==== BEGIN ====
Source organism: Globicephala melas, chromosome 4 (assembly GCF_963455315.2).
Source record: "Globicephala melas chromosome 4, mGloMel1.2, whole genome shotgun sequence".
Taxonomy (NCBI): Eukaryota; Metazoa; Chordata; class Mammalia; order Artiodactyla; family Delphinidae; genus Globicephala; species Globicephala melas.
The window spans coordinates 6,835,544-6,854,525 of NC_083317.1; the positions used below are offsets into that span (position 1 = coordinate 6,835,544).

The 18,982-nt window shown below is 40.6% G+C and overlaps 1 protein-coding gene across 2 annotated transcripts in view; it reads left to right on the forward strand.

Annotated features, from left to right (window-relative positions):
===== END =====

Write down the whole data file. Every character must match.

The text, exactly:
Source organism: Globicephala melas, chromosome 4 (assembly GCF_963455315.2).
Source record: "Globicephala melas chromosome 4, mGloMel1.2, whole genome shotgun sequence".
Taxonomy (NCBI): Eukaryota; Metazoa; Chordata; class Mammalia; order Artiodactyla; family Delphinidae; genus Globicephala; species Globicephala melas.
The window spans coordinates 6,835,544-6,854,525 of NC_083317.1; the positions used below are offsets into that span (position 1 = coordinate 6,835,544).

The 18,982-nt window shown below is 40.6% G+C and overlaps 1 protein-coding gene across 2 annotated transcripts in view; it reads left to right on the forward strand.

Annotated features, from left to right (window-relative positions):